, a documentary produced by Laurie David (who also produced An Inconvenient Truth
), directed by Stephanie Soechtig, and narrated by Katie Couric. Available through Amazon
, and Netflix
. All of these links are to paid services. You can watch a trailer here on YouTube
I owe my viewing of this documentary to the fact that I got bored watching an episode of Marvel’s Agents of S.H.I.E.L.D. and started browsing. Since Netflix knows all, the documentaries I was presented with mostly had to do with food, and this one sounded interesting. I started watching and was completely captivated; about a week later I re-watched it, this time with Jim and Gideon.
Now, if you’re not a fan of An Inconvenient Truth the fact that this film has the same producer as that may give you pause. I’d say, watch it on its own merits, which are considerable although not flawless. At the very least you will be forced to do some re-thinking about the processed, junk, fast, snack foods you eat.
The real stars of the film are the overweight teens who do webcam posts, allow the cameras to follow them at home and school, and share their frustrations over their inability to lose weight. There’s a 12-year-old girl who weighs around 180 even though she swims, rows, and walks; a 16-year-old boy who is articulate and aware about what’s going on in his home. As he says, “If you were an alcoholic, you wouldn’t be able to keep from drinking if you had a bottle of gin sitting next to you.” There’s a truly horrifying shot of the cart his mother fills up at the grocery store. Although that family makes a short-lived attempt to stop eating processed food and they all lose weight, their efforts don’t last long. Pretty soon the weight comes back. There’s a 13-year-old boy whose concerned but misguided mother buys him low-fat Hot Pockets instead of regular ones. The most tragic case is that of a 14-year-old boy whose weight is heading towards 400 pounds. The situation is so desperate that he actually undergoes gastric bypass surgery. He loses quite a bit of weight, but we’re told, ominously, that 30% of all bypass patients manage to overcome the effects of the surgery within the first 24 months or so afterwards.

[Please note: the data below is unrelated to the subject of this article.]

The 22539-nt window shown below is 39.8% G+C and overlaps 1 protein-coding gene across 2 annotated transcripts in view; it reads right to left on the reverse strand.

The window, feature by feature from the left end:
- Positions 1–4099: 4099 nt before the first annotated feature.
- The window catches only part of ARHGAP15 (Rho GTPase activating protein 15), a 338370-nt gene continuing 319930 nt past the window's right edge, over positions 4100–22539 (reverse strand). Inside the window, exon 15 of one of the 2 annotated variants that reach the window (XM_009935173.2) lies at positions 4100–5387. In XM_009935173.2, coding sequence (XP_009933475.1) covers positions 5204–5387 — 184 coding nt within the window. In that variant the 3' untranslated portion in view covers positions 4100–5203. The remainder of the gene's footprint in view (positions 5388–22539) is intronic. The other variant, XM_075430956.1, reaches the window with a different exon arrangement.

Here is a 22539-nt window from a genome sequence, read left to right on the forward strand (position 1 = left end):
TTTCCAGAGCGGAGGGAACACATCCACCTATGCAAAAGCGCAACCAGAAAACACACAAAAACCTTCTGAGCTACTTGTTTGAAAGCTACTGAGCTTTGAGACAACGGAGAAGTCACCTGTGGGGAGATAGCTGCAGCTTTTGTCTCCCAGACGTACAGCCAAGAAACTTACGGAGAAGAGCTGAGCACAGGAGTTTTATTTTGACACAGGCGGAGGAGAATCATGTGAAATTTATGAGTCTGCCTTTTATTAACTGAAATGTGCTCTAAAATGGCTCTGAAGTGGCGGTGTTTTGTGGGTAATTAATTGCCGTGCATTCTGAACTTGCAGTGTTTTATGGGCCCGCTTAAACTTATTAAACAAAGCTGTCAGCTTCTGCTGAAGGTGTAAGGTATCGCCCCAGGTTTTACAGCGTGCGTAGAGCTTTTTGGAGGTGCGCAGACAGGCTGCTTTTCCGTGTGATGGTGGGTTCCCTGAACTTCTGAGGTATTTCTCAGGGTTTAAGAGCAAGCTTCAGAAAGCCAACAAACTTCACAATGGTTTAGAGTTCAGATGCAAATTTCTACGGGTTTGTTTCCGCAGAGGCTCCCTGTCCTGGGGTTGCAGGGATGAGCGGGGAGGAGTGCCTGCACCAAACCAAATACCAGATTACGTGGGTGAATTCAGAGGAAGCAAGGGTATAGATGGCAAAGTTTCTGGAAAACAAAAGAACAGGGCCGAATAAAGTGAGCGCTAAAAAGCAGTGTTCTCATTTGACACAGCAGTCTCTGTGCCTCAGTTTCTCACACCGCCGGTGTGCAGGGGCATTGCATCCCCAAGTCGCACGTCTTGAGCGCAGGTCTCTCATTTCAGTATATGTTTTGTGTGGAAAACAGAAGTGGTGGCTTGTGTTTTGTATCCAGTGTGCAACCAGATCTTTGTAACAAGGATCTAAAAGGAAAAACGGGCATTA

So what’s the solution? Here’s where the film forsakes any kind of nuanced answer for a simplistic and top-down one: sugar is the villain, so we have to stop eating it, and our government needs to make the big food companies stop adding it to their products so that we will stop eating it. An explicit comparison is made between the big processed food companies of today and the big tobacco companies of the past. We took them down (sort of), the rationale goes, so we should be able to take down Big Food. And we’ll all go back to eating the way we did 100 years ago. Guess what? It ain’t gonna happen.
What we should not do is develop the attitude that if we cut down drastically on sugar and other processed foods that we’re depriving ourselves, making a sacrifice. Thinking that way means that sooner or later we give in to temptation, and there we are, swigging down the gin. Voluntary deprivation can only last so long before we cave in. Instead, we have to change our minds before we can change our actions. I now cringe whenever I see the candy displays that are in every single store. Why on earth do I need to be given the opportunity to buy candy at Home Depot, or Walgreen’s, or Office Max, or JoAnn’s? Why do I need a package of M&M’s with my box of printer paper or my fabric? The stores sell these items because they make huge profits on them. They’re all JUST FLAVORED SUGAR. Just as soft drinks are JUST FLAVORED SUGAR WATER. (The next time you’re tempted to buy any kind of soft drink at a restaurant, just remember that the drink costs the merchant about two cents an ounce, including the cup and the ice. So why are you paying $1.70 for it? Because that’s what the traffic will bear.)